INFO 1 Storage Devices

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Data Storage

Data is normally stored as a named file on whatever storage device is to be used.Exactly how the data is stored depends on a number of factors such as:

  • Capacitythe amount of data to be stored / size of the file
  • Speedhow quickly the user needs to be able to access the data from the storage device
  • Portabilitywhether the data needs to be moved from one place to another such as from home to school
  • DurabilityHow long the storage media can reasonably be expected to last.
  • Reliabilitywhether the data can always be accessed reliably and in the format in which it was saved.
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Storage Medium

The device that actually holds the data is known as the storage medium (‘media’ is the plural).

The device that saves data onto the storage medium, or reads data from it, is known as the storage device.

Sometimes the storage medium is a fixed (permanent) part of the storage device, e.g. the magnetic coated discs built into a hard drive. Sometimes the storage medium is removable from the device, e.g. a CD-ROM can be taken out of a CD drive

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Internal Storage Device

Internal storage allows the data and applications to be loaded very rapidly into memory, ready for use. The data can be accessed much faster than data which is stored on an external storage device. This is because internal storage devices are connected directly to the motherboard and its data bus whereas external devices are connected through a hardware interface such as USB, which means they are considerably slower to access.

Internal storage also means that if the computer is moved around, it will still retain its most commonly used data.

The main disadvantage of internal storage is that when the hard disk fails, all the data and applications may be lost.

This can be avoided to some extent by using more than one hard disk within the machine. Each hard disk has a copy of all the data, so if one fails the other can carry on. This is called a RAID array. An alternative is to use external drives for backup

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External Storage Devices

External Storage Devices

This takes the form of a stand-alone device that is separate from the computer. External drives are connected to the computer with a cable plugged into a suitable interface such as an USB port. Data then passes back and forth across the interface.

The main advantage of external drives is that they are portable and so data is easily moved from one location to another. External drives also allow safe backup of internally stored data.

The main disadvantage compared to an internal drive is data transfer is slower and they also take up space around the computer. Constant plugging in and out can also physically wear out the port over time.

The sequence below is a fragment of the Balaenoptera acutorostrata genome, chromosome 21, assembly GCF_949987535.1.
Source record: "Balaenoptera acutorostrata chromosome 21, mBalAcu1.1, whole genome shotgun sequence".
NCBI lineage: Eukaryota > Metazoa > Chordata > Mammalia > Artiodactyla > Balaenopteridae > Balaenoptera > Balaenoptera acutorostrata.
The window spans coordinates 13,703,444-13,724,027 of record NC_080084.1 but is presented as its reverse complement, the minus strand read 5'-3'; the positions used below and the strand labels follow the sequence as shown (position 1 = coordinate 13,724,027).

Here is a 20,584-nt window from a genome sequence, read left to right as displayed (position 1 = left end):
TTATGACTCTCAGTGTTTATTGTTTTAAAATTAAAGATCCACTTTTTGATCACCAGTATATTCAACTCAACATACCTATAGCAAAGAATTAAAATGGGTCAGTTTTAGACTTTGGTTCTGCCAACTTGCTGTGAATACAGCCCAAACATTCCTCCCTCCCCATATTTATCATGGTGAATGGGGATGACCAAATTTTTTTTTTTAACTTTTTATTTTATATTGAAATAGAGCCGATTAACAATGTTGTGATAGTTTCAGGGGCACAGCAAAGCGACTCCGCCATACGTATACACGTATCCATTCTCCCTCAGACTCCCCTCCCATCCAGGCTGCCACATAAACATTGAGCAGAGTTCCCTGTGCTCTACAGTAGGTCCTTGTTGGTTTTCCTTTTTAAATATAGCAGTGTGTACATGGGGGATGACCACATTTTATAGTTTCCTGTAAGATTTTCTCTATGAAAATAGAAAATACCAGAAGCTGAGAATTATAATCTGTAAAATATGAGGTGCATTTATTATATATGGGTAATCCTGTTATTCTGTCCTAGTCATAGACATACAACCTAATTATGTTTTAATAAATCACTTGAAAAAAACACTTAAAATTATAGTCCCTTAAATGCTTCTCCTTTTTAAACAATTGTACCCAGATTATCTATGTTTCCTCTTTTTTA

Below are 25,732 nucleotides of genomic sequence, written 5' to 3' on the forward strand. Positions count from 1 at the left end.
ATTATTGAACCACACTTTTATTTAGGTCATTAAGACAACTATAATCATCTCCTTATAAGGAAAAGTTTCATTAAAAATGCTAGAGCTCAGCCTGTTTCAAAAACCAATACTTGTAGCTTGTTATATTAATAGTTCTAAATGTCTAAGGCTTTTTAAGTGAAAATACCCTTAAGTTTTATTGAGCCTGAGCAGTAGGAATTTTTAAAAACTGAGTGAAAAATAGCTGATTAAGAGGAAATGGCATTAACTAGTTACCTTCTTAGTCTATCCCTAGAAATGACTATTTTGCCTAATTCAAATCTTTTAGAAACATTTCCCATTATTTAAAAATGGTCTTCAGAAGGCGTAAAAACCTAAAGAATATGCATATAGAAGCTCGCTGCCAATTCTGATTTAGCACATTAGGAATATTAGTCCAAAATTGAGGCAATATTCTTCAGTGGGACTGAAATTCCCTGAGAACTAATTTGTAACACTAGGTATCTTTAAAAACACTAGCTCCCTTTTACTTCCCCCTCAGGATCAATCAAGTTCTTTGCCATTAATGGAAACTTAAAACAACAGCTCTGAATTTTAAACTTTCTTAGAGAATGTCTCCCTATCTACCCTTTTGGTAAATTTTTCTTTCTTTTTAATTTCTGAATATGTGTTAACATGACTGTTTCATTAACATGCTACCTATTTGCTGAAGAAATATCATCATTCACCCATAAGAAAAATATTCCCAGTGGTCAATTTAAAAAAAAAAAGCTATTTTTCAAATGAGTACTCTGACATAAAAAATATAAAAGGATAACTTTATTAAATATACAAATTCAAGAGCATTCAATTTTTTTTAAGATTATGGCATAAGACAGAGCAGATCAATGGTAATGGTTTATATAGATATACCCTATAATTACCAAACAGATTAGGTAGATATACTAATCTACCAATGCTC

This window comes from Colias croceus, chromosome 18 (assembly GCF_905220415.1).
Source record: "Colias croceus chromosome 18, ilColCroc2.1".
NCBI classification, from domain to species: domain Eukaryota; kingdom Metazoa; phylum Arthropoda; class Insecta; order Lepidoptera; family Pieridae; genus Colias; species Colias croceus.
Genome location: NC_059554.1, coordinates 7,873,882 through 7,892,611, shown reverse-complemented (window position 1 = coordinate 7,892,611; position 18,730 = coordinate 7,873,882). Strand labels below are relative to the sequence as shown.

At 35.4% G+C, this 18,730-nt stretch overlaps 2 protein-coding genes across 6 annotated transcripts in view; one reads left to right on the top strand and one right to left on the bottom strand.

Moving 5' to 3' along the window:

External storage takes many forms, for example:

  • Portable hard disks
  • Magnetic tape
  • Memory stick / flash drive
  • Solid state memory cards
  • DVD or CDs
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Direct/ Random Access

Direct/ Random Access

A direct (or ‘random’) access storage device is one that stores files so that they can be instantly accessed - there is no need to search through other files to get to the one you want.

An example of a direct access device would be a DVD movie. Unlike the VHS videotape movie, you can jump to any scene on a DVD. All parts of the DVD are directly accessible.This type of file storage is called direct access.

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Hard Disks

The hard disk is the main storage device in your computer. It is a bit like a filing cabinet: all of your data files and applications software are stored on it.

The hard disk contains a number of metal platters which have been coated with a special magnetic material. The data is stored in this magnetic material. Thus, the hard disk is known as a magnetic storage device.

In order to access the data, the platters spin many thousands of times a second and a magnetic read and write head floats just above the surface of the platter.

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Hard Disk Properties

Type of storage   - Magnetic

Data access        - Direct access (i.e. not serial access like a tape)

Cost of storage   - Hard disks hold a vast amount of data and are relatively cheap, so on a per-byte basis they are the amongst the cheapest form of storage, although magnetic tape is cheaper.

Capacity            - Can be a Terabyte or more

Speed                - An internal hard disk is faster than external storage devices. It is however, slower than internal solid state memory (SSD) which are now appearing in top end computers

Portability          - An internal hard disk is not intended to be portable - it is screwed to the computer chassis as a permanent fixture unless a replacement is needed.An external hard disk used for backing up data is portable as it comes in various pocket-sized or larger cases, but it is larger than a DVD or USB memory stick.